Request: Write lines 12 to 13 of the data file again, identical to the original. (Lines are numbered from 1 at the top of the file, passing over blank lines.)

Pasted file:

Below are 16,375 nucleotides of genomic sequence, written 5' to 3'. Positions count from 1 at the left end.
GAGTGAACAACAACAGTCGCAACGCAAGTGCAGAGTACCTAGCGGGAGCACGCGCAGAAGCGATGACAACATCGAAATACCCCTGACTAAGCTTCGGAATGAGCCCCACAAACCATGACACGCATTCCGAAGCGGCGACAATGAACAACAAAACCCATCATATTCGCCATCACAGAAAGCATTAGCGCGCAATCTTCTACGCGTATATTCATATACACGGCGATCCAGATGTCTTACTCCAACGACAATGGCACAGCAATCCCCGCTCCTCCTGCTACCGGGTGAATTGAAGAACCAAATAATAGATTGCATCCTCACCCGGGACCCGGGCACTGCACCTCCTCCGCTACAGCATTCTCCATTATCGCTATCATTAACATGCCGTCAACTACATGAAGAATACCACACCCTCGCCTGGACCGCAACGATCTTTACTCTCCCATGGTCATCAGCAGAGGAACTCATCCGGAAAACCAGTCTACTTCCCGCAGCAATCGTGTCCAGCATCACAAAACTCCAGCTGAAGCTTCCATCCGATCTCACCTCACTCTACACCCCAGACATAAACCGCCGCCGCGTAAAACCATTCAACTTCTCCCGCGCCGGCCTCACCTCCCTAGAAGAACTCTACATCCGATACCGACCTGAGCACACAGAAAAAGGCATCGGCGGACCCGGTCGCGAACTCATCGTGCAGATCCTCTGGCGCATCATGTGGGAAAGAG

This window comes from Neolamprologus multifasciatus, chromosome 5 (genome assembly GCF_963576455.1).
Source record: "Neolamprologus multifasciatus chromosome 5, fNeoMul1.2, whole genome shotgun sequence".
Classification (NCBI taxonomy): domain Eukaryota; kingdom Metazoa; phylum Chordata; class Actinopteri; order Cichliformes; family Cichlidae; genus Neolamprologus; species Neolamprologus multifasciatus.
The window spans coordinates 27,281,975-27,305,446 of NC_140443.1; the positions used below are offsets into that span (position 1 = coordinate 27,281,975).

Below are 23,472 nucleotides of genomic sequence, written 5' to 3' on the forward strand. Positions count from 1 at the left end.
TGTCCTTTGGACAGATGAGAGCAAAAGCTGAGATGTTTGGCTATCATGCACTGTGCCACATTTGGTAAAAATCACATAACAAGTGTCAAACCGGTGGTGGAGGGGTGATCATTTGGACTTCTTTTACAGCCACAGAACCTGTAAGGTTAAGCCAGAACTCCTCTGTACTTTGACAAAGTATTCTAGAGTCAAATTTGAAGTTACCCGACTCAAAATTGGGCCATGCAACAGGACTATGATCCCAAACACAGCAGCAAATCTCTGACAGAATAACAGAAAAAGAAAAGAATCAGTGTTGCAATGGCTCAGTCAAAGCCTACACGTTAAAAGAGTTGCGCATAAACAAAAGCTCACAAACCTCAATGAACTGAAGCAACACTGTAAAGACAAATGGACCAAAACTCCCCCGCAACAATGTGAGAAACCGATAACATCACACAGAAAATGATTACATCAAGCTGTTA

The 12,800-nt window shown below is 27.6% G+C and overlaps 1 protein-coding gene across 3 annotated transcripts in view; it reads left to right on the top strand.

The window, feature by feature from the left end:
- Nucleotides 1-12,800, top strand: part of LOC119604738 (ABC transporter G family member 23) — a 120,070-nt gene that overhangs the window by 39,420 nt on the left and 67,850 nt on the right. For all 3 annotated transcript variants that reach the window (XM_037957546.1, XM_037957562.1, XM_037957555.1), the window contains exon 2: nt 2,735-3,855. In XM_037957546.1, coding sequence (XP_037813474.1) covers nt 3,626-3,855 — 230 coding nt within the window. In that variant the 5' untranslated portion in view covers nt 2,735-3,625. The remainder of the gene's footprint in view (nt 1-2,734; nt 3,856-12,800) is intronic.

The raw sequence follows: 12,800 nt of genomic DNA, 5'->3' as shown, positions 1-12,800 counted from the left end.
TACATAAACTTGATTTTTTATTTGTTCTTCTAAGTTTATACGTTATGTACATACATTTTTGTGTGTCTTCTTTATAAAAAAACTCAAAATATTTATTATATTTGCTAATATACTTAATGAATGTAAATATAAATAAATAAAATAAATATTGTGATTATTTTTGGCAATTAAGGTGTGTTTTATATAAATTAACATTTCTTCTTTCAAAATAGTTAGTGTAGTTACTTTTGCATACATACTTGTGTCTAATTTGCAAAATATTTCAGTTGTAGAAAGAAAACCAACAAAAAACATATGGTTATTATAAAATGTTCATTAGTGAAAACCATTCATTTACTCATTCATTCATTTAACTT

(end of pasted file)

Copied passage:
The raw sequence follows: 12,800 nt of genomic DNA, 5'->3' as shown, positions 1-12,800 counted from the left end.
TACATAAACTTGATTTTTTATTTGTTCTTCTAAGTTTATACGTTATGTACATACATTTTTGTGTGTCTTCTTTATAAAAAAACTCAAAATATTTATTATATTTGCTAATATACTTAATGAATGTAAATATAAATAAATAAAATAAATATTGTGATTATTTTTGGCAATTAAGGTGTGTTTTATATAAATTAACATTTCTTCTTTCAAAATAGTTAGTGTAGTTACTTTTGCATACATACTTGTGTCTAATTTGCAAAATATTTCAGTTGTAGAAAGAAAACCAACAAAAAACATATGGTTATTATAAAATGTTCATTAGTGAAAACCATTCATTTACTCATTCATTCATTTAACTT